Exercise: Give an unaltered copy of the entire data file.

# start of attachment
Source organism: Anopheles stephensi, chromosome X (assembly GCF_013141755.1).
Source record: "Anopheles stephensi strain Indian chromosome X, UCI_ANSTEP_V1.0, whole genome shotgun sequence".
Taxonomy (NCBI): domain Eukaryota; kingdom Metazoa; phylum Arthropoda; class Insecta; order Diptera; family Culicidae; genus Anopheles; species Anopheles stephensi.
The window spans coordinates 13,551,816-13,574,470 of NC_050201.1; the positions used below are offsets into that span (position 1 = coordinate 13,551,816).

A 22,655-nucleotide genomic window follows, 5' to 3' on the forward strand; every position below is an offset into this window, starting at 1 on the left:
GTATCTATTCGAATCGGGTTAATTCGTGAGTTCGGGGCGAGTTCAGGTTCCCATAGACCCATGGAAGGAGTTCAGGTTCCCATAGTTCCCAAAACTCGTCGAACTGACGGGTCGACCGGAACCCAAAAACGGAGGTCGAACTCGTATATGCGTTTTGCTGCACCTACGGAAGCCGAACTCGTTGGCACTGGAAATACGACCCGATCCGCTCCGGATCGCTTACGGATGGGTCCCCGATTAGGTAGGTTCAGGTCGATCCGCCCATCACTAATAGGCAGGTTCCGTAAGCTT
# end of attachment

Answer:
Source organism: Anopheles stephensi, chromosome X (assembly GCF_013141755.1).
Source record: "Anopheles stephensi strain Indian chromosome X, UCI_ANSTEP_V1.0, whole genome shotgun sequence".
Taxonomy (NCBI): domain Eukaryota; kingdom Metazoa; phylum Arthropoda; class Insecta; order Diptera; family Culicidae; genus Anopheles; species Anopheles stephensi.
The window spans coordinates 13,551,816-13,574,470 of NC_050201.1; the positions used below are offsets into that span (position 1 = coordinate 13,551,816).

A 22,655-nucleotide genomic window follows, 5' to 3' on the forward strand; every position below is an offset into this window, starting at 1 on the left:
GTATCTATTCGAATCGGGTTAATTCGTGAGTTCGGGGCGAGTTCAGGTTCCCATAGACCCATGGAAGGAGTTCAGGTTCCCATAGTTCCCAAAACTCGTCGAACTGACGGGTCGACCGGAACCCAAAAACGGAGGTCGAACTCGTATATGCGTTTTGCTGCACCTACGGAAGCCGAACTCGTTGGCACTGGAAATACGACCCGATCCGCTCCGGATCGCTTACGGATGGGTCCCCGATTAGGTAGGTTCAGGTCGATCCGCCCATCACTAATAGGCAGGTTCCGTAAGCTT